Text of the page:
From: mike99 (firstname.lastname@example.org)
Date: Sun Feb 29 2004 - 19:30:24 MST
You're correct that productivity is rising. So are corporate profits. And
the unemployment rate is not going up. But neither is the employment rate
increasing by much. With the economy expanding this much and yet not
creating many new jobs, we are perhaps seeing the effects of
computer-assisted productivity increases combined with job-outsourcing
(sending jobs overseas).
The net result for the US economy is a nice growth rate with low inflation.
But the effects upon many individual Americans -- the aggregate of the
unemployed and the underemployed (those who lost high-paying jobs and have
had to settle for much lower-paying jobs) -- is not at all reassuring.
I suspect that Samantha is right in predicting that this situation will get
worse; that is, this may be the "new normal" and it will continue and
The danger this poses for Singularity efforts stems from the likelihood that
this growing mass of disaffected people may give up hope and lash out at the
high-tech they believe to have caused their suffering. By high-tech I don't
mean only the machinery, but also those people who are associated with the
creation and use of it. Those of us who are benefiting materially from
high-tech right now through our jobs or investments could become targets.
We can't (or shouldn't) try to tell them "Just hold on, in a few more years
we'll make everyone rich through super-high-tech." They'd laugh in our
faces. And rightly so. Try telling an unemployed, 50-year-old engineer whose
job has been sent to India that it's OK that he lost his house because he
couldn't make the mortgage; and it's OK that his pension has gone away, too;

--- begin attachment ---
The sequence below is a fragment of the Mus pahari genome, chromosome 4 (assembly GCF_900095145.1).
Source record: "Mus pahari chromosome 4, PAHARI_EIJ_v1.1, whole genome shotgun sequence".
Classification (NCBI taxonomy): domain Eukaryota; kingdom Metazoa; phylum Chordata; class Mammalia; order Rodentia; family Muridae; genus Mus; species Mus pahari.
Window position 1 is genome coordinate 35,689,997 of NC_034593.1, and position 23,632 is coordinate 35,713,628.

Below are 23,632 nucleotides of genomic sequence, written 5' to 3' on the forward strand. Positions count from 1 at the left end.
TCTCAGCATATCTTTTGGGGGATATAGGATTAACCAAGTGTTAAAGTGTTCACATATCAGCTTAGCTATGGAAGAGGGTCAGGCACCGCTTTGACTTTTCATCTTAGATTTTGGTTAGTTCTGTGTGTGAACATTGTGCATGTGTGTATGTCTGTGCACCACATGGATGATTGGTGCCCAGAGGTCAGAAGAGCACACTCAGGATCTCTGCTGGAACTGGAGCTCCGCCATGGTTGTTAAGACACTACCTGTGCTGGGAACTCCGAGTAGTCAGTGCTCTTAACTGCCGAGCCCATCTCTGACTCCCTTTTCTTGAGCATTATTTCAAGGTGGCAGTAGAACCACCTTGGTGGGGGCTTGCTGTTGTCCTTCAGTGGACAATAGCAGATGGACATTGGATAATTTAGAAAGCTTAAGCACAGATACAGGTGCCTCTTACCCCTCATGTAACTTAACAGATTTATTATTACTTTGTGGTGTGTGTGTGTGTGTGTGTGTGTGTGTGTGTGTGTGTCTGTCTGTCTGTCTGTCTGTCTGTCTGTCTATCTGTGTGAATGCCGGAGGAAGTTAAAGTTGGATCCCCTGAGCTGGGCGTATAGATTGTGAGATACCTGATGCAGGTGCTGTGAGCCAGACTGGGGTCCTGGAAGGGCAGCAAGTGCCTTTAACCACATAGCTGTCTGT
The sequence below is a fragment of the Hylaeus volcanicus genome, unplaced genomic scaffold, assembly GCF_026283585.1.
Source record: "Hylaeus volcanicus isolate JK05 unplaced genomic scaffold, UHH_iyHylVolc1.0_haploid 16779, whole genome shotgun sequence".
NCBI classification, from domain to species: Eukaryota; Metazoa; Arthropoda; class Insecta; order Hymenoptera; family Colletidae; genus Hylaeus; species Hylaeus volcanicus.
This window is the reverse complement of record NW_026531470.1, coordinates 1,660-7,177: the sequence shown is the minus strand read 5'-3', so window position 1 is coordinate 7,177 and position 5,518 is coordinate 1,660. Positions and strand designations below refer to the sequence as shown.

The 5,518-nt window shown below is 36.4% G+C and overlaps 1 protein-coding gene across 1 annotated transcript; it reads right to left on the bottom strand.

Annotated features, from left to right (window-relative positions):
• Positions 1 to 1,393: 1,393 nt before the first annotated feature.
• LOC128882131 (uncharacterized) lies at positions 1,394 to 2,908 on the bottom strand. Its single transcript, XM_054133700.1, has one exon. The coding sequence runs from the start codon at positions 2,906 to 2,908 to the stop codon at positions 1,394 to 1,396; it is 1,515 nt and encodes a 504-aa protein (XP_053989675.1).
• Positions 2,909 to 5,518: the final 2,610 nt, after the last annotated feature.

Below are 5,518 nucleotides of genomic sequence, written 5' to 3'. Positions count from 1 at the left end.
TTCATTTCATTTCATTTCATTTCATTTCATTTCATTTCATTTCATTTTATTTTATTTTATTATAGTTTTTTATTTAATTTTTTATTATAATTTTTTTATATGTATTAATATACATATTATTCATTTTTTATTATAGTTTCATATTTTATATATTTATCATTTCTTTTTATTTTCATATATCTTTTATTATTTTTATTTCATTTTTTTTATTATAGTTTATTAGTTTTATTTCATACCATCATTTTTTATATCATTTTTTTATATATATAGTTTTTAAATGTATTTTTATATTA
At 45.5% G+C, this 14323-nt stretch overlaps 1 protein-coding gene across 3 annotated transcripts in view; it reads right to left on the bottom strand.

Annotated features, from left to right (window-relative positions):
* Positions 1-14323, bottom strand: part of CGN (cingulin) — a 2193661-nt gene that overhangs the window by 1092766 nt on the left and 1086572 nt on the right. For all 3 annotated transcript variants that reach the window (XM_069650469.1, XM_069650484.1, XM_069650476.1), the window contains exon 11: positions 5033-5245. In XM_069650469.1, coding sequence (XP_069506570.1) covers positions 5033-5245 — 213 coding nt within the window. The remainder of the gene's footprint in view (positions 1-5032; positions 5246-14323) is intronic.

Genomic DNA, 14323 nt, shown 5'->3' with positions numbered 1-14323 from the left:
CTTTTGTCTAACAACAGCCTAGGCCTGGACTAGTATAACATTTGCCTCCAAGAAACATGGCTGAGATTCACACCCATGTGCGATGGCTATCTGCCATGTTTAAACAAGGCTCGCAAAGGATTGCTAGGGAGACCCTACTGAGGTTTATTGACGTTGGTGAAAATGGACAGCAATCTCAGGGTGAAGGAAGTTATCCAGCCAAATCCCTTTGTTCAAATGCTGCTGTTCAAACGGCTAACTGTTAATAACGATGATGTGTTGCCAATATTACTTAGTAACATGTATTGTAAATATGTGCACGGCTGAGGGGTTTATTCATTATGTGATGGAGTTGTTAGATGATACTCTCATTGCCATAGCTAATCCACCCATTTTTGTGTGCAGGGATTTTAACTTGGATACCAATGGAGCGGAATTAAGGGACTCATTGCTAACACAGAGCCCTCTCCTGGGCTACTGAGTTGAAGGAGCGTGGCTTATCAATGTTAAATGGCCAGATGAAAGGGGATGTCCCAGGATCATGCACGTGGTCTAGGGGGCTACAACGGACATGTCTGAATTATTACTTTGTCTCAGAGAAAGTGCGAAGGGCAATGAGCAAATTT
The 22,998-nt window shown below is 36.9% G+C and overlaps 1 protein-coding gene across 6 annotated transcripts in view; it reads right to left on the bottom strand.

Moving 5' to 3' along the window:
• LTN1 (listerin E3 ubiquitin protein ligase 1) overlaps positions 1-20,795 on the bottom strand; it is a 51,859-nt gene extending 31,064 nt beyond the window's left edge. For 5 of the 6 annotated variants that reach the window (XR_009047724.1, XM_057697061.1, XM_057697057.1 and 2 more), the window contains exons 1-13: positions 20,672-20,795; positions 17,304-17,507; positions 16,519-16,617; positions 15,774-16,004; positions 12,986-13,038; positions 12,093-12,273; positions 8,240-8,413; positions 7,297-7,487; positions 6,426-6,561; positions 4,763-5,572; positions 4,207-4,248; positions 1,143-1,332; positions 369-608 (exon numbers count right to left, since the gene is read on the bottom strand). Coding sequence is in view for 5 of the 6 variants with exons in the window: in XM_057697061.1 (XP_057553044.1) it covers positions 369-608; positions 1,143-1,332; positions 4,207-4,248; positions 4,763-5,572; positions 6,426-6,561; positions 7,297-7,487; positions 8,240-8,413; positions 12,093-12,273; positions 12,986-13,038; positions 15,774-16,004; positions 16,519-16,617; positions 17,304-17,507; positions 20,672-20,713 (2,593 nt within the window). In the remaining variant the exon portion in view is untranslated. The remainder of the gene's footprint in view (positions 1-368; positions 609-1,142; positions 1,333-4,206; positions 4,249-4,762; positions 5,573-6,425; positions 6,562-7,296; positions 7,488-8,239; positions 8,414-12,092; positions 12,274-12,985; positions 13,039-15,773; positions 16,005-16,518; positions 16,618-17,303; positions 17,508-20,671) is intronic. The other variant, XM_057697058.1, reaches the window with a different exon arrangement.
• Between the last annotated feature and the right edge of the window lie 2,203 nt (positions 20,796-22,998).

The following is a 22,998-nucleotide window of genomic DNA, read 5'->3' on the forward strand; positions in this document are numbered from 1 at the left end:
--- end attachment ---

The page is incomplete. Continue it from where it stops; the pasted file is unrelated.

just hang on and it will all be right in, oh, maybe 10 or 20 years."
But don't stand too close when you say this because he's liable to punch you
right in the nose.
The "Friendliness" we want to see in the SI must begin even sooner with us.
If we can't help people to get through the tough times right now, those
same people may prevent us all from seeing an FAI arise at all.
> -----Original Message-----
> From: email@example.com [mailto:firstname.lastname@example.org]On Behalf Of Tomaz
> Sent: Sunday, February 29, 2004 5:24 AM
> To: email@example.com
> Subject: Re: [SL4] AI --> Jobless Economy
> On Sun, 29 Feb 2004 01:06:12 -0800, Samantha Atkins
> > It is a total let's pretend game. Millions of people
> > are out of work
> > who are not doing fine and who don't have another
> > source of income. I
> > suspect it will get worse.
> Sure, millions are out of work. Nobody denies that.
> What I am suggesting is, that this is not the whole
> picture. There is a surprising fact, that the
> productivity goes up, not very many new jobs, and not
> such a big unemployment, one would therefore expect!
> Something must be the reason for such an apparent
> paradoxical situation.
> There is no paradox, of course. Jobs are left behind by
> those, who don't need them anymore, as they use to.
> If this is not a(n SL4) shock for economists, I don't
> know, what it could be.
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